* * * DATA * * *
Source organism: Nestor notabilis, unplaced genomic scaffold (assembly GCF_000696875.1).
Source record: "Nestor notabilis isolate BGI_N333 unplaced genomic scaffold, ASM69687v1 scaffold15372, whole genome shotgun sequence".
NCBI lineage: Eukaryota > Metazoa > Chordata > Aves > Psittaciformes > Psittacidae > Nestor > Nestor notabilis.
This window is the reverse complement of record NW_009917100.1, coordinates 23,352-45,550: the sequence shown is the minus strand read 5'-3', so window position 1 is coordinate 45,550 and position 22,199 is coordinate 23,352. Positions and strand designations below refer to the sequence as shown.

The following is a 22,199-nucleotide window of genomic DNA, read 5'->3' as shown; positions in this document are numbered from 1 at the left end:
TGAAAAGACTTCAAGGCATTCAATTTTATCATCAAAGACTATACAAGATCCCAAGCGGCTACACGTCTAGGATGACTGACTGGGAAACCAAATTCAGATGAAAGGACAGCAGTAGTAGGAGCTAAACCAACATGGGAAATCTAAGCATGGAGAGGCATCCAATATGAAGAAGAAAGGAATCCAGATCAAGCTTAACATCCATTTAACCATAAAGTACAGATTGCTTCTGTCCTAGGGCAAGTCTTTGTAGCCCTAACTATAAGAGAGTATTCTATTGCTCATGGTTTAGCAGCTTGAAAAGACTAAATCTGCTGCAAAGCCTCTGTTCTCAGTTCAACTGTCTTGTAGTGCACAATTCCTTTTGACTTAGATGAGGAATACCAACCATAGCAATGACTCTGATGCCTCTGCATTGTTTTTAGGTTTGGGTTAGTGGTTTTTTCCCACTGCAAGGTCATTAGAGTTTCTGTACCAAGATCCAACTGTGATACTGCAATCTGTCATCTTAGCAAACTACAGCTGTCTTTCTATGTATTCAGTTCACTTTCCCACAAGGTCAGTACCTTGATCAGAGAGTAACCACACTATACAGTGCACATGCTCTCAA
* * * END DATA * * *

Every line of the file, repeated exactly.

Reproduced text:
Source organism: Nestor notabilis, unplaced genomic scaffold (assembly GCF_000696875.1).
Source record: "Nestor notabilis isolate BGI_N333 unplaced genomic scaffold, ASM69687v1 scaffold15372, whole genome shotgun sequence".
NCBI lineage: Eukaryota > Metazoa > Chordata > Aves > Psittaciformes > Psittacidae > Nestor > Nestor notabilis.
This window is the reverse complement of record NW_009917100.1, coordinates 23,352-45,550: the sequence shown is the minus strand read 5'-3', so window position 1 is coordinate 45,550 and position 22,199 is coordinate 23,352. Positions and strand designations below refer to the sequence as shown.

The following is a 22,199-nucleotide window of genomic DNA, read 5'->3' as shown; positions in this document are numbered from 1 at the left end:
TGAAAAGACTTCAAGGCATTCAATTTTATCATCAAAGACTATACAAGATCCCAAGCGGCTACACGTCTAGGATGACTGACTGGGAAACCAAATTCAGATGAAAGGACAGCAGTAGTAGGAGCTAAACCAACATGGGAAATCTAAGCATGGAGAGGCATCCAATATGAAGAAGAAAGGAATCCAGATCAAGCTTAACATCCATTTAACCATAAAGTACAGATTGCTTCTGTCCTAGGGCAAGTCTTTGTAGCCCTAACTATAAGAGAGTATTCTATTGCTCATGGTTTAGCAGCTTGAAAAGACTAAATCTGCTGCAAAGCCTCTGTTCTCAGTTCAACTGTCTTGTAGTGCACAATTCCTTTTGACTTAGATGAGGAATACCAACCATAGCAATGACTCTGATGCCTCTGCATTGTTTTTAGGTTTGGGTTAGTGGTTTTTTCCCACTGCAAGGTCATTAGAGTTTCTGTACCAAGATCCAACTGTGATACTGCAATCTGTCATCTTAGCAAACTACAGCTGTCTTTCTATGTATTCAGTTCACTTTCCCACAAGGTCAGTACCTTGATCAGAGAGTAACCACACTATACAGTGCACATGCTCTCAA